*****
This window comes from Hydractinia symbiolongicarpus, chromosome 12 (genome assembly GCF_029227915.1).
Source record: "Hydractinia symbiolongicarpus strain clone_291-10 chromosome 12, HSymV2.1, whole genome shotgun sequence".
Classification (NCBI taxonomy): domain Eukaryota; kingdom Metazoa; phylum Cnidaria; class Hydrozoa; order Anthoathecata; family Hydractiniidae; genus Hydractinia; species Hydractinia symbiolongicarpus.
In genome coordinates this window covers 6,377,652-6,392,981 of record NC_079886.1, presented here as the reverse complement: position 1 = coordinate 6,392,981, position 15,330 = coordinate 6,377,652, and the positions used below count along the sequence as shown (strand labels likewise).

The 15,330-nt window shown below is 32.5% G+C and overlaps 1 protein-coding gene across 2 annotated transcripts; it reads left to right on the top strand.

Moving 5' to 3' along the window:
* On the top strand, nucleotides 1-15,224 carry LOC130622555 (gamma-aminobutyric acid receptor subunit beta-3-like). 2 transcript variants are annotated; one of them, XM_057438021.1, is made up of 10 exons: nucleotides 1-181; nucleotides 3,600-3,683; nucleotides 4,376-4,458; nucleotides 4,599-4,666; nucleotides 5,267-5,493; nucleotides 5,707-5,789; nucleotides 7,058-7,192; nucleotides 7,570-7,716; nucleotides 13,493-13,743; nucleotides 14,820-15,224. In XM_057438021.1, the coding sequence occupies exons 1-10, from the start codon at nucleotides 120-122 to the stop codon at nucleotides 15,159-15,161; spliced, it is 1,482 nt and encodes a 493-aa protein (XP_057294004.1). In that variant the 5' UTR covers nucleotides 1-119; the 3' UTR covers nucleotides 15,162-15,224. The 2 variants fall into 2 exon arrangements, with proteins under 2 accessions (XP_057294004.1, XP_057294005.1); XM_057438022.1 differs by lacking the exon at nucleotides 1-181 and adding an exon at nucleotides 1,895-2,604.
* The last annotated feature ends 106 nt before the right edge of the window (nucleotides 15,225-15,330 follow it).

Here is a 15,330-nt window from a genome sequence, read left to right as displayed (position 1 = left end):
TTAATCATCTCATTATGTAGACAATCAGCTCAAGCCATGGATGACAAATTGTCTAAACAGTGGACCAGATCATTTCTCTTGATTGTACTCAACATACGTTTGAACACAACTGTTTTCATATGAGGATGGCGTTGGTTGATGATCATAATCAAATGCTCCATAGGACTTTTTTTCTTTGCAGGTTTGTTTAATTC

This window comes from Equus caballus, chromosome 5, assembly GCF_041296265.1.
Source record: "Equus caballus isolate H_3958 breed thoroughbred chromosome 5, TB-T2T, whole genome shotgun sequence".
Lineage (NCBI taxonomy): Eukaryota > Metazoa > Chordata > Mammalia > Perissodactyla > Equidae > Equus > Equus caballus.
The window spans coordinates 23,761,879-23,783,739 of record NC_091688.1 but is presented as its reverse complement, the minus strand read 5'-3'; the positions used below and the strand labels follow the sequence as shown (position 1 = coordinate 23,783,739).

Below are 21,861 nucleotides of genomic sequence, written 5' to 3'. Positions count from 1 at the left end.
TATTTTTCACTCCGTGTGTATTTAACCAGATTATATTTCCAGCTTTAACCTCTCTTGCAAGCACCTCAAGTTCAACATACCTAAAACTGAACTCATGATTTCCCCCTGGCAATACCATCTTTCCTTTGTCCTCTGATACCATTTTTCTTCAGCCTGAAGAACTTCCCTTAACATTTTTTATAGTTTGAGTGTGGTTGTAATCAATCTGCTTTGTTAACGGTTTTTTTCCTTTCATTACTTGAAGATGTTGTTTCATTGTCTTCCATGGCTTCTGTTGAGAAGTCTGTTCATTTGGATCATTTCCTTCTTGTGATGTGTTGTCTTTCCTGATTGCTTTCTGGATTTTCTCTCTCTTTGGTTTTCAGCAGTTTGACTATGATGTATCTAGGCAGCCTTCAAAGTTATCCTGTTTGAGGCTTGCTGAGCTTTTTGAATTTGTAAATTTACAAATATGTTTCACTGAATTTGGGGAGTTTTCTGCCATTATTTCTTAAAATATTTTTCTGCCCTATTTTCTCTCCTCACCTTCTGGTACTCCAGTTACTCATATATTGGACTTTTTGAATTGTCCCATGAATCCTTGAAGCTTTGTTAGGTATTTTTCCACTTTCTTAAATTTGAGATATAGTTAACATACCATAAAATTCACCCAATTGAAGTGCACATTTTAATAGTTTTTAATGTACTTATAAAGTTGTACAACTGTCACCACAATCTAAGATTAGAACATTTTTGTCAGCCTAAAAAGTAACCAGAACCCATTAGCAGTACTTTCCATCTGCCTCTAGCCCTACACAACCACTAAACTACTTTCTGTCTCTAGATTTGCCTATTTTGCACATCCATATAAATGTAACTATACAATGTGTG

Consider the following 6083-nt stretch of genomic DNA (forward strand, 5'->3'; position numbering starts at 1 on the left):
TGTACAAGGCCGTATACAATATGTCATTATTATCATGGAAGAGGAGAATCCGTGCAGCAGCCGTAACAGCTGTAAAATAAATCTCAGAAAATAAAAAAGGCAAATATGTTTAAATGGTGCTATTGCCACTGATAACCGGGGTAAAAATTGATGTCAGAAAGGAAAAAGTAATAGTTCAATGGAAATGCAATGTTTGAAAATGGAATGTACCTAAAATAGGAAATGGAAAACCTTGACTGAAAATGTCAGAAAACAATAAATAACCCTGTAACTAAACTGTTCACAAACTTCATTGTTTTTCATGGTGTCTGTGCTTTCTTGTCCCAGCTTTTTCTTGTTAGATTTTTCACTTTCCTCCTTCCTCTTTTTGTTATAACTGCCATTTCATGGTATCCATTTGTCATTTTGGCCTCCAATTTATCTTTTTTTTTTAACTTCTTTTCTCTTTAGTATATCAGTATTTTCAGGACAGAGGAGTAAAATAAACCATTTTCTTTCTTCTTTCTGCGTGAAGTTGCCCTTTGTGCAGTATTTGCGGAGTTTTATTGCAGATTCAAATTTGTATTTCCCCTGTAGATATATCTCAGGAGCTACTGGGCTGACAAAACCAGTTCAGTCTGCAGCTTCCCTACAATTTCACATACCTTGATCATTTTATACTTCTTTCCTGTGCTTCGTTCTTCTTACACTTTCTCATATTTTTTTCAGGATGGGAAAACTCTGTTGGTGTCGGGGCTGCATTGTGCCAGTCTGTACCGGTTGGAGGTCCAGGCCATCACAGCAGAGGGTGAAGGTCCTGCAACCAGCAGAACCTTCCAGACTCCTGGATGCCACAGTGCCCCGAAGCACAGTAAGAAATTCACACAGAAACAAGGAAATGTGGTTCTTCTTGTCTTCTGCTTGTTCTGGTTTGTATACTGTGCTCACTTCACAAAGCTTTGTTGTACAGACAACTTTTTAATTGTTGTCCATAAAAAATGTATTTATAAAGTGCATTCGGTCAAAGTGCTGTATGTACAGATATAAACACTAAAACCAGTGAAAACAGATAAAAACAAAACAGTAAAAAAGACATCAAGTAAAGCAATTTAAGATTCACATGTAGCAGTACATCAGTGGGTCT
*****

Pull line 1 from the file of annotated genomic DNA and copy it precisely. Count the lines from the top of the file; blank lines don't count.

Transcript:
This window comes from Hydractinia symbiolongicarpus, chromosome 12 (genome assembly GCF_029227915.1).